In the War of 1812, Robert joined the Flank Company of the 5th Lincoln Militia as a lieutenant, and served under Captain Samuel Hatt. He was present at the occupation of Detroit, August 16, 1812, and took part in the battle of Lundy's Lane, July 25, 1814. (See Note I of Addenda.)
On the day before the battle of Stoney Creek, Col. Harvey of the 49th British Regiment, who was stationed on Burlington Heights, learned that a number of American troops had landed at the south end of Burlington Beach to reinforce those who were advancing on Stoney Creek. It is recorded that he sent for Lieut Land, who knew the area well, and asked him to take a party and so dispose his men as to hinder the enemy's movement. Robert performed that duty, and by this action prevented the junction of the landing force with those of the main column and so enabled Col. Harvey to repel the entire American force at the village. For his services in this war he received the Prince Regent's land grant. The assessment roll of 1822 shows that his original Loyalist grant had become augmented to 280 acres; that he possessed 13 cattle, and that his property was assessed at $290. As an officer of the Gore District Militia he attained the rank of Lieutenant Colonel in 1830, and is sometimes called Col. Robert to distinguish him from Robert his father.
Up to 1823 the growing body of local Methodists had been worshipping in log schoolhouses and other hired buildings, and keenly felt the need of meeting-houses of their own. In that year the Government showed more tolerance to non-Anglican bodies by allowing them to own church property. A Hamilton group of Methodists centering around Richard Springer then purchased from Robert Land II for five pounds a site near the northeast corner of King and Wellington Streets. He had bought this cheaply from a man who in turn had acquired it from an earlier owner for a yoke of oxen and a barrel of pork!
On it was built the first church edifice in Hamilton, the fore-runner of our First United Church. The ground was deeded "To the Trustees of the Methodist Eiscopal Church, June 11, 1823 containing by estimation one acre and three perches." The building was erected in 1824 and around it the pioneers were buried. The only headstone left is that of Richard Springer, 1758-1829, which may be seen against the wall south of the Wellington Street entrance. Marcus Smith's 1850 map of Hamilton designates the building as the "British Wesleyan Church", for the local body had cast off its American affiliation by that time.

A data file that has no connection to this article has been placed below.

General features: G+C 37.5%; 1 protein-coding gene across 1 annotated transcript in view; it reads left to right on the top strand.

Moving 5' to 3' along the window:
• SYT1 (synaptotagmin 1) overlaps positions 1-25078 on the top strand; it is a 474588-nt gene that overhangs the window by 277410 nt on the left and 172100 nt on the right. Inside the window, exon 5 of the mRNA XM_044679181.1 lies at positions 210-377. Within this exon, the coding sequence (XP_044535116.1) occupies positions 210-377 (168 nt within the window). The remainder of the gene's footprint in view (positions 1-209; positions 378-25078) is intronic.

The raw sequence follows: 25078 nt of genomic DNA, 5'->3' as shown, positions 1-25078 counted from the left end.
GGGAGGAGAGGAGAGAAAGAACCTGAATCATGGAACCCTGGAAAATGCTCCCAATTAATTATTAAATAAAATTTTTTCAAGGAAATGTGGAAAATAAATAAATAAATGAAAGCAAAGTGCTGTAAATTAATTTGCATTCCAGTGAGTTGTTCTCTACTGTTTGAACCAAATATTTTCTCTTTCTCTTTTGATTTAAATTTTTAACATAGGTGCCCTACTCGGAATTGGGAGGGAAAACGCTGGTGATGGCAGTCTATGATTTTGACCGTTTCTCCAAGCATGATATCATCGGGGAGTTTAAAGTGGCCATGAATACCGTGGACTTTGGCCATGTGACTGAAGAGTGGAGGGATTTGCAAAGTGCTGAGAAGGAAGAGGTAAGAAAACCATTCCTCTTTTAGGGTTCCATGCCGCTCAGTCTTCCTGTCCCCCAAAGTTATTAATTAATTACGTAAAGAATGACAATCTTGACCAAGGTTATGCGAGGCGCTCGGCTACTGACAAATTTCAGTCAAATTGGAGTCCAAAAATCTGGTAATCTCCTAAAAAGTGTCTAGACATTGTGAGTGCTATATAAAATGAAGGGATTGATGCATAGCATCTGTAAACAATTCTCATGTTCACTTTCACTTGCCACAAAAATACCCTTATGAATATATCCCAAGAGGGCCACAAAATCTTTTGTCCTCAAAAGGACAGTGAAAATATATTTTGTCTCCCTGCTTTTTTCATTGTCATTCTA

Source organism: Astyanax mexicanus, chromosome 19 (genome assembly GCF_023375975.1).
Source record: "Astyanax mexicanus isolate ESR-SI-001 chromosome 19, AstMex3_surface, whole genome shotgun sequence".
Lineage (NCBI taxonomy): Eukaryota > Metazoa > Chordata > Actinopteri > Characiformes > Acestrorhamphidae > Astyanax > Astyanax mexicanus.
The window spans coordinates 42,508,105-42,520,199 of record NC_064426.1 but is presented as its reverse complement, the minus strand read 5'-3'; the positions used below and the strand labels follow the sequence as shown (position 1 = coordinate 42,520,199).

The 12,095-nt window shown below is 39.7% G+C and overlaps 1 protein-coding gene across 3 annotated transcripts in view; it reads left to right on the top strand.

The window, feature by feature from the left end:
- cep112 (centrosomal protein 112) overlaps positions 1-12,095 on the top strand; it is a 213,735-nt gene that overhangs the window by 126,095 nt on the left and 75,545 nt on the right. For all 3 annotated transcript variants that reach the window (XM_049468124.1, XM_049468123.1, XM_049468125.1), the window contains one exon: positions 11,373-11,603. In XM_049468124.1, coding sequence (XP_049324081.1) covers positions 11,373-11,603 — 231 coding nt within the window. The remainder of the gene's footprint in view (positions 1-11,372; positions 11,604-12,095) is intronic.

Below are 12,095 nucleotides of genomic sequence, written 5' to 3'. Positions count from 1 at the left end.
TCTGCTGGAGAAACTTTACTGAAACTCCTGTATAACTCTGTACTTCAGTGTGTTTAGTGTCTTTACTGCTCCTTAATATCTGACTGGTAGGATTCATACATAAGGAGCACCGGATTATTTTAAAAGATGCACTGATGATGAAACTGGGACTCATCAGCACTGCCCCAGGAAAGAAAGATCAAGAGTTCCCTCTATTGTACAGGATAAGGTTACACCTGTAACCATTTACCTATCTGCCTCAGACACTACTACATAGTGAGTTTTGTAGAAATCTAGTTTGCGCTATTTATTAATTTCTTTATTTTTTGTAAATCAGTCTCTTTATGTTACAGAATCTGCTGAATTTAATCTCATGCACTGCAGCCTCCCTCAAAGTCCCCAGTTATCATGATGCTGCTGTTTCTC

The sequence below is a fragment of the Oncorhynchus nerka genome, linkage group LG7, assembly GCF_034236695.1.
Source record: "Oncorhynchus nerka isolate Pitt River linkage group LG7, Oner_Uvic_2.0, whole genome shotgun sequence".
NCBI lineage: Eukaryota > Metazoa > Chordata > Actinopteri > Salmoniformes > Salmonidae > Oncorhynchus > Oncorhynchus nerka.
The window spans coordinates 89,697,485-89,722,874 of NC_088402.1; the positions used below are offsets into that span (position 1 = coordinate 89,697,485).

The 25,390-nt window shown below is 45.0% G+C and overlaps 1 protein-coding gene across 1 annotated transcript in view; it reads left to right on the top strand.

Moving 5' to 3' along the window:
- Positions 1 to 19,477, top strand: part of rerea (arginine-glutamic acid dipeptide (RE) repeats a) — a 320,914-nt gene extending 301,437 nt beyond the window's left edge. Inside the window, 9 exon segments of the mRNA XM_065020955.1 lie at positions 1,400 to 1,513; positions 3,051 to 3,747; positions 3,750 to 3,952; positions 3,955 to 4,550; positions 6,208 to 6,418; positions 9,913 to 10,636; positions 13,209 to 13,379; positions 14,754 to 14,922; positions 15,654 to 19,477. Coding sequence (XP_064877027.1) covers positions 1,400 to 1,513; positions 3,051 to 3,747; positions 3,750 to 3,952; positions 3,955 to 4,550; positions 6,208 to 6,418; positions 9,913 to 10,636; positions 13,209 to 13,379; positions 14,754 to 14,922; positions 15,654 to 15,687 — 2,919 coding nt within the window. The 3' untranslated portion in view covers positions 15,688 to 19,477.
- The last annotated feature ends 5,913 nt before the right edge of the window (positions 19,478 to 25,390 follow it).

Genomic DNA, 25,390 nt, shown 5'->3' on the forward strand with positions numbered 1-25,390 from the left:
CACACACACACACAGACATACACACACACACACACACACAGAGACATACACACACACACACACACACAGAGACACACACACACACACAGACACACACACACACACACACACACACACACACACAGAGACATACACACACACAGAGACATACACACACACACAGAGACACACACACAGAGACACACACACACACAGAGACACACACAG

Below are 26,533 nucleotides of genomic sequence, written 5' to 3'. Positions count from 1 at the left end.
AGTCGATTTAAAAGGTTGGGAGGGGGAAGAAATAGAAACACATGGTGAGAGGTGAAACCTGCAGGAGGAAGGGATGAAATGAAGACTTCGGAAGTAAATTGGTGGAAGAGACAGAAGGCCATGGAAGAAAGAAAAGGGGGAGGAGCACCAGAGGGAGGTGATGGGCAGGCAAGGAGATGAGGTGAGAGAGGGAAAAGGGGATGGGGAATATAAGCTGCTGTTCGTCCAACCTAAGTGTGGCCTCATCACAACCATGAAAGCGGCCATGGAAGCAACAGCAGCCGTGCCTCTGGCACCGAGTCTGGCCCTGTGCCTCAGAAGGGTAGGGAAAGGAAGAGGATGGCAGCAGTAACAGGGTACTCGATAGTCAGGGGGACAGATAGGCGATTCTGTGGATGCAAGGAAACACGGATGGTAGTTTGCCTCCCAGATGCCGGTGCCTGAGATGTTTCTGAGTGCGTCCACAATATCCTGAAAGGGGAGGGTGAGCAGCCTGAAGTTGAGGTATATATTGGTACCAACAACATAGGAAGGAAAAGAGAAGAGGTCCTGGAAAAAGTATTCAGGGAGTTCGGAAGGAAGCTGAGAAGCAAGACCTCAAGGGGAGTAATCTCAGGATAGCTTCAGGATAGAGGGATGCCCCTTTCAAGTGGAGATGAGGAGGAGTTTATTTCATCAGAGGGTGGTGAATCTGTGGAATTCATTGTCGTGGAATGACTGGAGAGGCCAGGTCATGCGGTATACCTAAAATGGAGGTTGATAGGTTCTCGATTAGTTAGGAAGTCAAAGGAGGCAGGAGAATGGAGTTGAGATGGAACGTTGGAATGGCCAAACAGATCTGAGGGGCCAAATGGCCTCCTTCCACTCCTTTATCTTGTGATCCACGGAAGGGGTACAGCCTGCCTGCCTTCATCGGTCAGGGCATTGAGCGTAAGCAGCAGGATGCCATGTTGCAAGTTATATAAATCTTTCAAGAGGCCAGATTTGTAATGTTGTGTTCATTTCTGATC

The Land family belonged to the Church of England. As the first building of that denomination in the township was on the Mohawk Road up on the Mountain, later known as St. Peter's, Barton, and was not opened until 1819, they were much associated with the Methodists for worship.
The building which was the precursor of St. Thomas' Anglican Church was opened in 1857 on the northwest corner of Wilson and Emerald Streets, then far out in the fields. It had been Land property, and a Robert Land helped to finance this wood and stucco building, situated where now stands Emerald Street United Church. Its first incumbent was the Rev. Thomas Blackman, curate at Christ's Church; and its first rector's warden was a Robert Land, possibly a nephew of Robert II who was then 85. It served until the present stone Church of St. Thomas was opened on Main Street in 1870.
During the Rebellion of 1837, Col. Land, at the age of 65, was placed in command at Hamilton, where he discharged his onerous duties satisfactorily but at the expense of his health, which caused him to retire soon after from active life. He died in 1867 at the great age of 95, and was buried in the family vault bearing his name in Hamilton Cemetery.
John Land, 1806 - 1892Grandson of Robert Land I and eldest son of Col. Robert, in his early years he attended such schools as were to be found in the primitive settlement and thus acquired a fair English education. When he was a boy of seven he witnessed the commotion caused by the approach of the Americans to Stoney Creek; for the women and children of the settlement gathered in his father's house to await the result of that engagement. He used to relate that he remembered this exciting incident well because June 4th was the King's Birthday. As soldiers were short of powder the usual loyal salute was omitted that day and the ammunition was saved for more effective use.
At the age of 18 he enrolled in the Sedentary Militia, as the volunteer soldiers were then called. He always appeared on the annual "training day" on the birthday of George III, later changed to that of Victoria, May 24. This military parade grew out of the establishment of the Upper Canada Militia, for it was obviously necessary that some pretepre at defensive training should be made. All men from 16 to 60 were enrolled, and each was required to provide himself with "a sufficient musket, fusil, rifle or gun, and at least six rounds of powder and ball." On such festive occasions, many of them took part in the military proceedings, which consisted of a little clumsy drill by men in partial uniform with a motley array of ancient weapons; followed by a good deal of horse-racing and whisky-drinking.